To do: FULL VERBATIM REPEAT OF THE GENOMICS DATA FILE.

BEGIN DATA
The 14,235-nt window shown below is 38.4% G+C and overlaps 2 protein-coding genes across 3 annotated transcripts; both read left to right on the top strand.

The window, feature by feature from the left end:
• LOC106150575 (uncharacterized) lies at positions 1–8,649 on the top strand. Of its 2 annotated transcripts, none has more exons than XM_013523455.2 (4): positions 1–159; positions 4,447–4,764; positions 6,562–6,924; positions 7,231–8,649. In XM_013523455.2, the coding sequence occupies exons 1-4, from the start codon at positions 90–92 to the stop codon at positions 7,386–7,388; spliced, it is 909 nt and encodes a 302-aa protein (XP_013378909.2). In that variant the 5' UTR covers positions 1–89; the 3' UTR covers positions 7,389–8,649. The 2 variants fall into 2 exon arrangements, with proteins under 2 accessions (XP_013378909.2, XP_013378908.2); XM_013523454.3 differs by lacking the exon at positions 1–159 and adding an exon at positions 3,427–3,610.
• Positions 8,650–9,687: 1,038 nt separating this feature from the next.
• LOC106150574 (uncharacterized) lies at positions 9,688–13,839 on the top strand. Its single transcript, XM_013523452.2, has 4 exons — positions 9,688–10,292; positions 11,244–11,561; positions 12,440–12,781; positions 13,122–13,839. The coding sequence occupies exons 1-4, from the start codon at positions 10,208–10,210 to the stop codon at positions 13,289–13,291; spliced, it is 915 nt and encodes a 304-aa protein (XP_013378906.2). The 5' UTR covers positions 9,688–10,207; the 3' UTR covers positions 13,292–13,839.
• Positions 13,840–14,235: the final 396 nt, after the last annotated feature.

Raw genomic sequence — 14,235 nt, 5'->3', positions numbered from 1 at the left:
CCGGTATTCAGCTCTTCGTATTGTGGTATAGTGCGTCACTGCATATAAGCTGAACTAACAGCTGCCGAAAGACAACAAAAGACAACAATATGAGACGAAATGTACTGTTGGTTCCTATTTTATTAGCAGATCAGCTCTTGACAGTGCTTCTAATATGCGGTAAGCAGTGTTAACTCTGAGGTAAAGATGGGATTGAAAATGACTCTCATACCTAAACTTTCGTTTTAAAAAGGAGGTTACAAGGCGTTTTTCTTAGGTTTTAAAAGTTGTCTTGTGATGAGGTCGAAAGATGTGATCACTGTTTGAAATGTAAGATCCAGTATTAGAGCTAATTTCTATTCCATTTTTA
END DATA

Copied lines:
The 14,235-nt window shown below is 38.4% G+C and overlaps 2 protein-coding genes across 3 annotated transcripts; both read left to right on the top strand.

The window, feature by feature from the left end:
• LOC106150575 (uncharacterized) lies at positions 1–8,649 on the top strand. Of its 2 annotated transcripts, none has more exons than XM_013523455.2 (4): positions 1–159; positions 4,447–4,764; positions 6,562–6,924; positions 7,231–8,649. In XM_013523455.2, the coding sequence occupies exons 1-4, from the start codon at positions 90–92 to the stop codon at positions 7,386–7,388; spliced, it is 909 nt and encodes a 302-aa protein (XP_013378909.2). In that variant the 5' UTR covers positions 1–89; the 3' UTR covers positions 7,389–8,649. The 2 variants fall into 2 exon arrangements, with proteins under 2 accessions (XP_013378909.2, XP_013378908.2); XM_013523454.3 differs by lacking the exon at positions 1–159 and adding an exon at positions 3,427–3,610.
• Positions 8,650–9,687: 1,038 nt separating this feature from the next.
• LOC106150574 (uncharacterized) lies at positions 9,688–13,839 on the top strand. Its single transcript, XM_013523452.2, has 4 exons — positions 9,688–10,292; positions 11,244–11,561; positions 12,440–12,781; positions 13,122–13,839. The coding sequence occupies exons 1-4, from the start codon at positions 10,208–10,210 to the stop codon at positions 13,289–13,291; spliced, it is 915 nt and encodes a 304-aa protein (XP_013378906.2). The 5' UTR covers positions 9,688–10,207; the 3' UTR covers positions 13,292–13,839.
• Positions 13,840–14,235: the final 396 nt, after the last annotated feature.

Raw genomic sequence — 14,235 nt, 5'->3', positions numbered from 1 at the left:
CCGGTATTCAGCTCTTCGTATTGTGGTATAGTGCGTCACTGCATATAAGCTGAACTAACAGCTGCCGAAAGACAACAAAAGACAACAATATGAGACGAAATGTACTGTTGGTTCCTATTTTATTAGCAGATCAGCTCTTGACAGTGCTTCTAATATGCGGTAAGCAGTGTTAACTCTGAGGTAAAGATGGGATTGAAAATGACTCTCATACCTAAACTTTCGTTTTAAAAAGGAGGTTACAAGGCGTTTTTCTTAGGTTTTAAAAGTTGTCTTGTGATGAGGTCGAAAGATGTGATCACTGTTTGAAATGTAAGATCCAGTATTAGAGCTAATTTCTATTCCATTTTTA